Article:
“You know not what you invite,” Ela said softly. “He is the best archer Lórien has. He is undefeated. Have you ever been beaten, Rúmil?” He shook his head. “I thought not. Meliel is also well above average; and should you wonder, it has been months since any tried me. Since we both desire the fences, and they do not accept seconds, we have made sure we will be accepted. Now, what will you do?”

Crelden’s eyes widened when Meliel also drew her bow. Elrond and Erestor sat, seemingly oblivious to the fact that blood was about to be shed at their feet. He slowly sat back down. The bows were lowered.

“Wise choice,” said Elrond. “Now, matters here are cleared up. I think it is time for lunch. Will you join us? I insist. Ela will be leaving the day after tomorrow and this may be your last chance to see her. I would not deprive you of that.”

Crelden reluctantly accepted.

“Good. We will eat on the back terrace. It is a little too cool out here.” He smiled at the sweat rolling down the faces of the men. He ushered the men into the house ahead of him, leaving the elves from Lórien alone.

“I thought we were leaving tomorrow?” said Meliel.

“We are leaving tonight. Ada has just given us a day’s head start. We will pack after lunch. That will give us a chance to reach the summit before nightfall.”

They followed the others to the back terrace. They found an empty table to the side and sat down. Ela jumped up to help Dalgren when she came out with the food. Laughing, she convinced the elleth to sit with them when every one was served.

“I do not understand,” said Crelden.

“What is that?” asked Elrond, turning his attention from Ela and Dalgren.

“You let your women wear men’s clothes,” Crelden wore a frown on his face.

“It is better suited for their lifestyle. Can you not imagine how hard it is to ride a horse in a dress?”

“Then they should walk.” His frown had turned into a scowl.

Elrond raised his eyebrow.

“You would deny them the right to ride? Why?”

“It gives them too much a sense of independence. Women should know their place.” This was said matter-of-factly, as if it should be obvious even to a child.

“Our women have a much defined sense of their place; and they are independent. That is one of Elrénia’s strongest qualities. She knows what she wants.”

“What of her future? What man will want her if she will not obey?” Crelden demanded.

“That is not something we look for in a mate. We cherish the individuality. Her husband will appreciate her all the more for it.”

“What of the weapons? Was she serious?”

“Deadly. The bow is one weapon where she is on more equal footing with a man. Although smaller, she can outshoot many. She may not be as quick, but she has greater accuracy. And I hear that the March Warden of Lórien can attest to her skill with a knife.”

“It will all be a waste when she comes back to her people.” Crelden's voice held a tone of dismissal. He did not understand the waste of educating and training a woman.

Elrond shook his head. Had the man not been listening?


“Yes, Iell?” He looked up at her.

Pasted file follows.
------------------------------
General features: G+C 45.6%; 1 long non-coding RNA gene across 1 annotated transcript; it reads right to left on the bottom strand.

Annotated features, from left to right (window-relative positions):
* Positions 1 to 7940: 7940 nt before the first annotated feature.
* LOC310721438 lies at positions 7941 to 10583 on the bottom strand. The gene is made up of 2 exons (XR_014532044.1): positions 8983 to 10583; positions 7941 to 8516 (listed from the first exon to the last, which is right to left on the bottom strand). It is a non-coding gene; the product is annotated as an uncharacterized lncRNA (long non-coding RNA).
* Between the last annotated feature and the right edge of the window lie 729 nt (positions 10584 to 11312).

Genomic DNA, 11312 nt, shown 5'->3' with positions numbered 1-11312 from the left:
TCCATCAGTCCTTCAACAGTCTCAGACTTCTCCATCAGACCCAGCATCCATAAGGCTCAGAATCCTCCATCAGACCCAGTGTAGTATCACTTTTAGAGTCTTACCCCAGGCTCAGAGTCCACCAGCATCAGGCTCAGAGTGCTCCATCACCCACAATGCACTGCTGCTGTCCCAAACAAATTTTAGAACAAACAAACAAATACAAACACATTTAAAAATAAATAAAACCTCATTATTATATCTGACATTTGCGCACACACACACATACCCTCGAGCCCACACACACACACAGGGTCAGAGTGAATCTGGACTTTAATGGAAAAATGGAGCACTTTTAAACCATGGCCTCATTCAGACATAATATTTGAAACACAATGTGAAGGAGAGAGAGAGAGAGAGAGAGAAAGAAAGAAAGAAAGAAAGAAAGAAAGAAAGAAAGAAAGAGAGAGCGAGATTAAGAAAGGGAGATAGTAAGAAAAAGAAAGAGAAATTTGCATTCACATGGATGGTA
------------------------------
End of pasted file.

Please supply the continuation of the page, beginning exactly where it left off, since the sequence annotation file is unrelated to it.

“You sent the chart to Lord Glordinel. Why?”

“So that things would not come as too great a shock. I had hoped it would jar your memory. Unfortunately, the Lady is very good at what she does.”

“I know. I am afraid that I will need to go to her to learn to control myself. It would not do to be in a constant state of nausea.”

“You have a copy of the chart in Lórien. If you desire, I will keep the original here for safekeeping.”

She nodded. “With your leave, we would like to go down to the fields for a time.”

“You may go, but wait for Dorga. He has something for you.”

“Should he not be here?” She heard a disturbance at the door.

“I am, lass.” She turned at the deep voice. Bending over, she gave him a great hug.

“I was afraid you would not make it.”

“I would not miss the opportunity to come to Lord Elrond’s house, even if just to see you.”

“Did you bring some tea?” she teased.

“Aye, I did. And something else.”

A pair of hands covered her eyes. She reached up to remove them and stopped when she felt the skin. Her fingers danced along his for a moment. The shock of recognition elicited a gasp from her.

“Elf! How is it you are here?” She twisted in his arms and grabbed his neck.

“I bring birthday gifts.” He handed something to Dorga.

“Here, child. From a grubby old Dwarf.”

Ela took the leather bound object. Unwrapping it, she gasped. It was a sword. Not quite full-sized, but lighter than even the small one she had at home. Under it was a shirt of mail.

“Dorga! How could you? This…this is too extravagant!”

“Nonsense. It is small payment for the many years of enjoyment you have given me.”

“But how?” she glanced from Dorga to Elrohir, and back again.

“I got the mithril. Elrohir took it to the Grey Havens and had them forge the sword and make the shirt. That is why I am late. He only just arrived.”

“Oh. I do not know what to say. Thank you, thank you both.” She hugged both of them again.

“And I will tell Elladan that you wore his earrings.” Elrohir smiled at her.

She reached up and fingered the blue stones. “I felt I should put them on today. Is that not odd?”

“Very. Now, I am hungry. Is there anything left?”